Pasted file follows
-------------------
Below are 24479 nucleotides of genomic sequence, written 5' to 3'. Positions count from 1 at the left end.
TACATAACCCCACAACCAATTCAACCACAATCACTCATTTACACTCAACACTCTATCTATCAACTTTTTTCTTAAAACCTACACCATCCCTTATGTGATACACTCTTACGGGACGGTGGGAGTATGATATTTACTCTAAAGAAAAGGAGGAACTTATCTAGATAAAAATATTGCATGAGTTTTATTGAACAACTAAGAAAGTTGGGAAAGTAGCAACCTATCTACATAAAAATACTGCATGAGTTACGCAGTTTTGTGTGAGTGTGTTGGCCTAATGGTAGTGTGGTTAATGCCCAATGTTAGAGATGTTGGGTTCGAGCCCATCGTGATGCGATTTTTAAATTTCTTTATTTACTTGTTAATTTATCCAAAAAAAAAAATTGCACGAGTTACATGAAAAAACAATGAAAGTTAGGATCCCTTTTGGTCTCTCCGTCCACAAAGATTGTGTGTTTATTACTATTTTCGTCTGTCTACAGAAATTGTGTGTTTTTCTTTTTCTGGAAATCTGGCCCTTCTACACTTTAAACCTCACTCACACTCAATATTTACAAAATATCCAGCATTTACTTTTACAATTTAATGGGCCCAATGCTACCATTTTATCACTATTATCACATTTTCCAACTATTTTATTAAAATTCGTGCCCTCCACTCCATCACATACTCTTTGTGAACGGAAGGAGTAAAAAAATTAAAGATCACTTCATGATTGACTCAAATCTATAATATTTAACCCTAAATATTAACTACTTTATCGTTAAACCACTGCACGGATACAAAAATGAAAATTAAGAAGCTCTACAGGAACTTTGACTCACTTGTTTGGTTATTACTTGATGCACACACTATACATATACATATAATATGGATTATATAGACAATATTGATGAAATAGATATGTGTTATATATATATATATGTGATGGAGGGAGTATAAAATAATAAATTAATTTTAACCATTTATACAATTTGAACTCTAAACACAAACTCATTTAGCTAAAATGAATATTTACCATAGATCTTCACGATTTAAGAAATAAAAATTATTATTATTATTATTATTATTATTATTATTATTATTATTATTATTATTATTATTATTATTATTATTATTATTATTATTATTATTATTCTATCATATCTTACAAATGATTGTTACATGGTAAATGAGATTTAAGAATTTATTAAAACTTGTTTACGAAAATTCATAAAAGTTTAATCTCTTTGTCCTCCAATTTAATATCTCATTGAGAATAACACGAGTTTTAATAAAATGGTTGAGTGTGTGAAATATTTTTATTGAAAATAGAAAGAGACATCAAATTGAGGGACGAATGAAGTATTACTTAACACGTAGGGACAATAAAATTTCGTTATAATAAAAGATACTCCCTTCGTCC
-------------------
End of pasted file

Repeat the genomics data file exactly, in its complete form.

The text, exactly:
Below are 24479 nucleotides of genomic sequence, written 5' to 3'. Positions count from 1 at the left end.
TACATAACCCCACAACCAATTCAACCACAATCACTCATTTACACTCAACACTCTATCTATCAACTTTTTTCTTAAAACCTACACCATCCCTTATGTGATACACTCTTACGGGACGGTGGGAGTATGATATTTACTCTAAAGAAAAGGAGGAACTTATCTAGATAAAAATATTGCATGAGTTTTATTGAACAACTAAGAAAGTTGGGAAAGTAGCAACCTATCTACATAAAAATACTGCATGAGTTACGCAGTTTTGTGTGAGTGTGTTGGCCTAATGGTAGTGTGGTTAATGCCCAATGTTAGAGATGTTGGGTTCGAGCCCATCGTGATGCGATTTTTAAATTTCTTTATTTACTTGTTAATTTATCCAAAAAAAAAAATTGCACGAGTTACATGAAAAAACAATGAAAGTTAGGATCCCTTTTGGTCTCTCCGTCCACAAAGATTGTGTGTTTATTACTATTTTCGTCTGTCTACAGAAATTGTGTGTTTTTCTTTTTCTGGAAATCTGGCCCTTCTACACTTTAAACCTCACTCACACTCAATATTTACAAAATATCCAGCATTTACTTTTACAATTTAATGGGCCCAATGCTACCATTTTATCACTATTATCACATTTTCCAACTATTTTATTAAAATTCGTGCCCTCCACTCCATCACATACTCTTTGTGAACGGAAGGAGTAAAAAAATTAAAGATCACTTCATGATTGACTCAAATCTATAATATTTAACCCTAAATATTAACTACTTTATCGTTAAACCACTGCACGGATACAAAAATGAAAATTAAGAAGCTCTACAGGAACTTTGACTCACTTGTTTGGTTATTACTTGATGCACACACTATACATATACATATAATATGGATTATATAGACAATATTGATGAAATAGATATGTGTTATATATATATATATGTGATGGAGGGAGTATAAAATAATAAATTAATTTTAACCATTTATACAATTTGAACTCTAAACACAAACTCATTTAGCTAAAATGAATATTTACCATAGATCTTCACGATTTAAGAAATAAAAATTATTATTATTATTATTATTATTATTATTATTATTATTATTATTATTATTATTATTATTATTATTATTATTATTATTATTATTATTATTCTATCATATCTTACAAATGATTGTTACATGGTAAATGAGATTTAAGAATTTATTAAAACTTGTTTACGAAAATTCATAAAAGTTTAATCTCTTTGTCCTCCAATTTAATATCTCATTGAGAATAACACGAGTTTTAATAAAATGGTTGAGTGTGTGAAATATTTTTATTGAAAATAGAAAGAGACATCAAATTGAGGGACGAATGAAGTATTACTTAACACGTAGGGACAATAAAATTTCGTTATAATAAAAGATACTCCCTTCGTCC